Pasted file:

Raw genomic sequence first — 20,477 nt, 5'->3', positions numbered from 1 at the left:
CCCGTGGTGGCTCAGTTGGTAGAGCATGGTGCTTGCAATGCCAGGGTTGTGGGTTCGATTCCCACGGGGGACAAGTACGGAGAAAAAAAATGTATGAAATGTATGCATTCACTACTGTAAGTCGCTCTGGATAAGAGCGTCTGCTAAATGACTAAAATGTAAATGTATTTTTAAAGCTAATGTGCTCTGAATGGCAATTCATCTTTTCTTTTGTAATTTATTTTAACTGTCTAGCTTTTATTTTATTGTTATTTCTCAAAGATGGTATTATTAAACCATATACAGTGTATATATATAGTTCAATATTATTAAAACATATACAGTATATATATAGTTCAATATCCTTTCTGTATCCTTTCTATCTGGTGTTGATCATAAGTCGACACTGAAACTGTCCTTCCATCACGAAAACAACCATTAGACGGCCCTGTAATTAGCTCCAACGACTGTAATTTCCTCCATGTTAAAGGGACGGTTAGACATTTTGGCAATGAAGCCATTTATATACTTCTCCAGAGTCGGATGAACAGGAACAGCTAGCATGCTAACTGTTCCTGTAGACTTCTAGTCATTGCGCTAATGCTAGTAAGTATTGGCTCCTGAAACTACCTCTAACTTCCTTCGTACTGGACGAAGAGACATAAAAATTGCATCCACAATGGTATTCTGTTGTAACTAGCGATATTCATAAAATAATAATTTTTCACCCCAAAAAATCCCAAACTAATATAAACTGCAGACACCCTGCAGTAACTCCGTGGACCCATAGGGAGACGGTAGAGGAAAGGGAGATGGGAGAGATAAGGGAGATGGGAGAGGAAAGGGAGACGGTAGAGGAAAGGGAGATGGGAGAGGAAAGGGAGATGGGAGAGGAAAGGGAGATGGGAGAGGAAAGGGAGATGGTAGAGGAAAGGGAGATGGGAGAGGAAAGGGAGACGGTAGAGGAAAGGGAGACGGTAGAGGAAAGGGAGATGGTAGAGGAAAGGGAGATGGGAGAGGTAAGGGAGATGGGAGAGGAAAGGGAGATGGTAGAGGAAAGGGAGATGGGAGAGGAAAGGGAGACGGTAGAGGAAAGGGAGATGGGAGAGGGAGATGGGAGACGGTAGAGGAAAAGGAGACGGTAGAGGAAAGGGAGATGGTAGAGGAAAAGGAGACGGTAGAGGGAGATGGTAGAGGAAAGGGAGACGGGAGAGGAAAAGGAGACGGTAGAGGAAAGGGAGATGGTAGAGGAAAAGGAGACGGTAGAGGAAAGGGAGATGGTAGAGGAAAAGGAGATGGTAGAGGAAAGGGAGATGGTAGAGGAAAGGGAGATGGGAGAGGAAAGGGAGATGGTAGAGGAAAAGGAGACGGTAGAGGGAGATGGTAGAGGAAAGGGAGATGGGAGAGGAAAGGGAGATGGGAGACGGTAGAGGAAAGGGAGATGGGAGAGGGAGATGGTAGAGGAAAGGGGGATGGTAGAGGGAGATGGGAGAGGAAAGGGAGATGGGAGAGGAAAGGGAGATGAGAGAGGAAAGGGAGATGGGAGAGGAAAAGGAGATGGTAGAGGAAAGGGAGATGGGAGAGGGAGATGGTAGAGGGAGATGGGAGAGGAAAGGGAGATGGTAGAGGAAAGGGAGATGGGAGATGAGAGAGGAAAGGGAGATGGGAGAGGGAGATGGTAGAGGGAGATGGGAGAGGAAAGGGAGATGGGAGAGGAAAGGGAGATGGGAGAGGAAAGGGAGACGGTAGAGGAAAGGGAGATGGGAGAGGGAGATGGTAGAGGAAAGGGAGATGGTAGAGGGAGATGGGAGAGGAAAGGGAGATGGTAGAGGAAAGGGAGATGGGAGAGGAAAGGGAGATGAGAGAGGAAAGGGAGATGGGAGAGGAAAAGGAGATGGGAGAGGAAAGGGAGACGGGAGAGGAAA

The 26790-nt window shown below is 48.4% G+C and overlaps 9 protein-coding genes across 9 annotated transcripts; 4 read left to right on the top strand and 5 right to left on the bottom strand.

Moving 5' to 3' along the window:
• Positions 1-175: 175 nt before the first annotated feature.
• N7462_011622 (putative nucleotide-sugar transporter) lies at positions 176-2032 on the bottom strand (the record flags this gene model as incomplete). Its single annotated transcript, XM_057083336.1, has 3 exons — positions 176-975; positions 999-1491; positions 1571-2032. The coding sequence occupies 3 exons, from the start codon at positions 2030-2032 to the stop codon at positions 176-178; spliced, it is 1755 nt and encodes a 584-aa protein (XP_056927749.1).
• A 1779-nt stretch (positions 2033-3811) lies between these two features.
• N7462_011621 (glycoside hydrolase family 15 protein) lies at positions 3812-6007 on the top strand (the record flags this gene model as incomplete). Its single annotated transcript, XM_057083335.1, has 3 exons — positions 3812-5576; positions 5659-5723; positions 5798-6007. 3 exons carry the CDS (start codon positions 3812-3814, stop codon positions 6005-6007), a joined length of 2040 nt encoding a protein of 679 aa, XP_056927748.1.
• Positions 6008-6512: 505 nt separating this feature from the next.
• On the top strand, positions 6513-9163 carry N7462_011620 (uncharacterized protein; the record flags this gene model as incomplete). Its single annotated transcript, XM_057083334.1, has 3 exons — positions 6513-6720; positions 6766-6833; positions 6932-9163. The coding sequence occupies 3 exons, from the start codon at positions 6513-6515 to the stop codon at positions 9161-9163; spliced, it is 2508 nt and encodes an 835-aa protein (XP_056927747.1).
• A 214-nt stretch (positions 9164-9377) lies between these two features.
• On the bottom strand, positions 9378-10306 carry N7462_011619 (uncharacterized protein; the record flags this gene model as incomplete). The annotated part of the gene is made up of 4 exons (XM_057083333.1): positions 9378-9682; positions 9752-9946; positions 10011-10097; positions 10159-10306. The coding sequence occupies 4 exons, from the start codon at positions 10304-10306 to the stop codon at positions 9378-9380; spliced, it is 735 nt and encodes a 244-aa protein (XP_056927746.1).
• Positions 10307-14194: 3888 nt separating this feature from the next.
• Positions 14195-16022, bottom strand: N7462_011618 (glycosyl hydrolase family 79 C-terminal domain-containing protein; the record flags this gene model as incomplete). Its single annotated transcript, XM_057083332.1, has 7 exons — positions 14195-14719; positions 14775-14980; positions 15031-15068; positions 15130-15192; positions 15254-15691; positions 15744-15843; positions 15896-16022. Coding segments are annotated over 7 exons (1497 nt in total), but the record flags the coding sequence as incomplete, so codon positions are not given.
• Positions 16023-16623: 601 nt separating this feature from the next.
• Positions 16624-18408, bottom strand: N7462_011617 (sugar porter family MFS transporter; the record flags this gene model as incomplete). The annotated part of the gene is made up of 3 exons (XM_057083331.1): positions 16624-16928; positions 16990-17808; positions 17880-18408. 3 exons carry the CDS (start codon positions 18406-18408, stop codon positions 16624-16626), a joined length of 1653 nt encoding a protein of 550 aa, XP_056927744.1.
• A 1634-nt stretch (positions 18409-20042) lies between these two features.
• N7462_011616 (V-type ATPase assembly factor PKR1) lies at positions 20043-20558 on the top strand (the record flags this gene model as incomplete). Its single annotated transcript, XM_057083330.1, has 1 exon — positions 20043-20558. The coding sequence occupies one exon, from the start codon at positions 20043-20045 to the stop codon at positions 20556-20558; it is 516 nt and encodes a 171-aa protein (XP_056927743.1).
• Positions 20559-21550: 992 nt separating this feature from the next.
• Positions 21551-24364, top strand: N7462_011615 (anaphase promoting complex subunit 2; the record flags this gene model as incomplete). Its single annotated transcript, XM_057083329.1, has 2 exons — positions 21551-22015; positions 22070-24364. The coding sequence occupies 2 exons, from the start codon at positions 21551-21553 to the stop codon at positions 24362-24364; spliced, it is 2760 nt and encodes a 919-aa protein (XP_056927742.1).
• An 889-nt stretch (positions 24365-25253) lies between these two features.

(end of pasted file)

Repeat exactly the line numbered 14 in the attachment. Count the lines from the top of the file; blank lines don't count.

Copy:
• Positions 14195-16022, bottom strand: N7462_011618 (glycosyl hydrolase family 79 C-terminal domain-containing protein; the record flags this gene model as incomplete). Its single annotated transcript, XM_057083332.1, has 7 exons — positions 14195-14719; positions 14775-14980; positions 15031-15068; positions 15130-15192; positions 15254-15691; positions 15744-15843; positions 15896-16022. Coding segments are annotated over 7 exons (1497 nt in total), but the record flags the coding sequence as incomplete, so codon positions are not given.